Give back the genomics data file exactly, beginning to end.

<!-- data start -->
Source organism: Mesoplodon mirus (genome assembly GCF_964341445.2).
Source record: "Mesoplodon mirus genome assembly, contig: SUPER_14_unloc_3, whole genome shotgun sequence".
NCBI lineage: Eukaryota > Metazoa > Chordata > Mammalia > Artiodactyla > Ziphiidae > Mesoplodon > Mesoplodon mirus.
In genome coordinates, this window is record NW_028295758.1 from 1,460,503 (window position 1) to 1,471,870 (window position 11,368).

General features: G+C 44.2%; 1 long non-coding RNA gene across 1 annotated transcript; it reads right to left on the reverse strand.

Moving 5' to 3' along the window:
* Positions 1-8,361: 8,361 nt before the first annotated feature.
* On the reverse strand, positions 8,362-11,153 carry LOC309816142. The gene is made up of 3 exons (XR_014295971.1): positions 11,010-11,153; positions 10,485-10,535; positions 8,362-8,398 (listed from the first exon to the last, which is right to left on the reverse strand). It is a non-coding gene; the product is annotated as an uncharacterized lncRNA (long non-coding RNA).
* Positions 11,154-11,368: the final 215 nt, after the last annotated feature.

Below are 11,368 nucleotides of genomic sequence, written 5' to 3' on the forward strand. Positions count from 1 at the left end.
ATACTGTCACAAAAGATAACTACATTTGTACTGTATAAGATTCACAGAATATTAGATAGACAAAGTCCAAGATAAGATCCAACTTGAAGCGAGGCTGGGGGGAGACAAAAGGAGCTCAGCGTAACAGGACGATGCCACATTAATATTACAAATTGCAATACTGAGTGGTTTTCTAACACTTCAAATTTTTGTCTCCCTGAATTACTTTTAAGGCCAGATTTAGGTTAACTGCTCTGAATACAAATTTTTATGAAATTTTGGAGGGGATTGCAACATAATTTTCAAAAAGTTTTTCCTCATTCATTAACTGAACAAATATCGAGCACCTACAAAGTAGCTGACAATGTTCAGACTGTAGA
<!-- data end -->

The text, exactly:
Source organism: Mesoplodon mirus (genome assembly GCF_964341445.2).
Source record: "Mesoplodon mirus genome assembly, contig: SUPER_14_unloc_3, whole genome shotgun sequence".
NCBI lineage: Eukaryota > Metazoa > Chordata > Mammalia > Artiodactyla > Ziphiidae > Mesoplodon > Mesoplodon mirus.
In genome coordinates, this window is record NW_028295758.1 from 1,460,503 (window position 1) to 1,471,870 (window position 11,368).

General features: G+C 44.2%; 1 long non-coding RNA gene across 1 annotated transcript; it reads right to left on the reverse strand.

Moving 5' to 3' along the window:
* Positions 1-8,361: 8,361 nt before the first annotated feature.
* On the reverse strand, positions 8,362-11,153 carry LOC309816142. The gene is made up of 3 exons (XR_014295971.1): positions 11,010-11,153; positions 10,485-10,535; positions 8,362-8,398 (listed from the first exon to the last, which is right to left on the reverse strand). It is a non-coding gene; the product is annotated as an uncharacterized lncRNA (long non-coding RNA).
* Positions 11,154-11,368: the final 215 nt, after the last annotated feature.

Below are 11,368 nucleotides of genomic sequence, written 5' to 3' on the forward strand. Positions count from 1 at the left end.
ATACTGTCACAAAAGATAACTACATTTGTACTGTATAAGATTCACAGAATATTAGATAGACAAAGTCCAAGATAAGATCCAACTTGAAGCGAGGCTGGGGGGAGACAAAAGGAGCTCAGCGTAACAGGACGATGCCACATTAATATTACAAATTGCAATACTGAGTGGTTTTCTAACACTTCAAATTTTTGTCTCCCTGAATTACTTTTAAGGCCAGATTTAGGTTAACTGCTCTGAATACAAATTTTTATGAAATTTTGGAGGGGATTGCAACATAATTTTCAAAAAGTTTTTCCTCATTCATTAACTGAACAAATATCGAGCACCTACAAAGTAGCTGACAATGTTCAGACTGTAGA